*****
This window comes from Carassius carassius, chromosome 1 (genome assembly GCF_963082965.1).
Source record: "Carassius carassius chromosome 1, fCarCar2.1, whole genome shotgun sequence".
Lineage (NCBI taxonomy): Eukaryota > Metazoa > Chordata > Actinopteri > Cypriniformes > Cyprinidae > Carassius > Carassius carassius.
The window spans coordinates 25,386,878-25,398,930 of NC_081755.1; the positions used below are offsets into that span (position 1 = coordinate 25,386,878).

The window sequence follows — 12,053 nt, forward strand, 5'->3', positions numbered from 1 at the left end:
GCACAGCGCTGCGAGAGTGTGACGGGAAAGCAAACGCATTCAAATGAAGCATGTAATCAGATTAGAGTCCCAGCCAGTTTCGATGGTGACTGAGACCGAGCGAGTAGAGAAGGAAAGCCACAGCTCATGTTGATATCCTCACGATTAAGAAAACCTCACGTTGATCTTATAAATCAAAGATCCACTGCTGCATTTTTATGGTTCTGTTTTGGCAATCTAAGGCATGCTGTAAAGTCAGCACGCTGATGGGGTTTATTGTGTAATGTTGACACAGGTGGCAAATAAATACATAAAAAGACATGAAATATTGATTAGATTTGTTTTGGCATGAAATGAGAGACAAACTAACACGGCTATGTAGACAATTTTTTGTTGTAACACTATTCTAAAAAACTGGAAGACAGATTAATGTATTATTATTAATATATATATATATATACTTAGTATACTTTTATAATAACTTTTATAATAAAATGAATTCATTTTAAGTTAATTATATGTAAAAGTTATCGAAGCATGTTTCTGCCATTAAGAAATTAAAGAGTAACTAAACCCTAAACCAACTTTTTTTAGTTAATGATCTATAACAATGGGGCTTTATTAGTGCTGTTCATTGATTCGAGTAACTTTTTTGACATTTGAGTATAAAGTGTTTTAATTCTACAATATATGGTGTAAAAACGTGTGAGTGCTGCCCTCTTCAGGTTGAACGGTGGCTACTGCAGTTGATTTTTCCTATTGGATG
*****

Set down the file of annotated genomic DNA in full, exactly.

This window comes from Carassius carassius, chromosome 1 (genome assembly GCF_963082965.1).
Source record: "Carassius carassius chromosome 1, fCarCar2.1, whole genome shotgun sequence".
Lineage (NCBI taxonomy): Eukaryota > Metazoa > Chordata > Actinopteri > Cypriniformes > Cyprinidae > Carassius > Carassius carassius.
The window spans coordinates 25,386,878-25,398,930 of NC_081755.1; the positions used below are offsets into that span (position 1 = coordinate 25,386,878).

The window sequence follows — 12,053 nt, forward strand, 5'->3', positions numbered from 1 at the left end:
GCACAGCGCTGCGAGAGTGTGACGGGAAAGCAAACGCATTCAAATGAAGCATGTAATCAGATTAGAGTCCCAGCCAGTTTCGATGGTGACTGAGACCGAGCGAGTAGAGAAGGAAAGCCACAGCTCATGTTGATATCCTCACGATTAAGAAAACCTCACGTTGATCTTATAAATCAAAGATCCACTGCTGCATTTTTATGGTTCTGTTTTGGCAATCTAAGGCATGCTGTAAAGTCAGCACGCTGATGGGGTTTATTGTGTAATGTTGACACAGGTGGCAAATAAATACATAAAAAGACATGAAATATTGATTAGATTTGTTTTGGCATGAAATGAGAGACAAACTAACACGGCTATGTAGACAATTTTTTGTTGTAACACTATTCTAAAAAACTGGAAGACAGATTAATGTATTATTATTAATATATATATATATATACTTAGTATACTTTTATAATAACTTTTATAATAAAATGAATTCATTTTAAGTTAATTATATGTAAAAGTTATCGAAGCATGTTTCTGCCATTAAGAAATTAAAGAGTAACTAAACCCTAAACCAACTTTTTTTAGTTAATGATCTATAACAATGGGGCTTTATTAGTGCTGTTCATTGATTCGAGTAACTTTTTTGACATTTGAGTATAAAGTGTTTTAATTCTACAATATATGGTGTAAAAACGTGTGAGTGCTGCCCTCTTCAGGTTGAACGGTGGCTACTGCAGTTGATTTTTCCTATTGGATG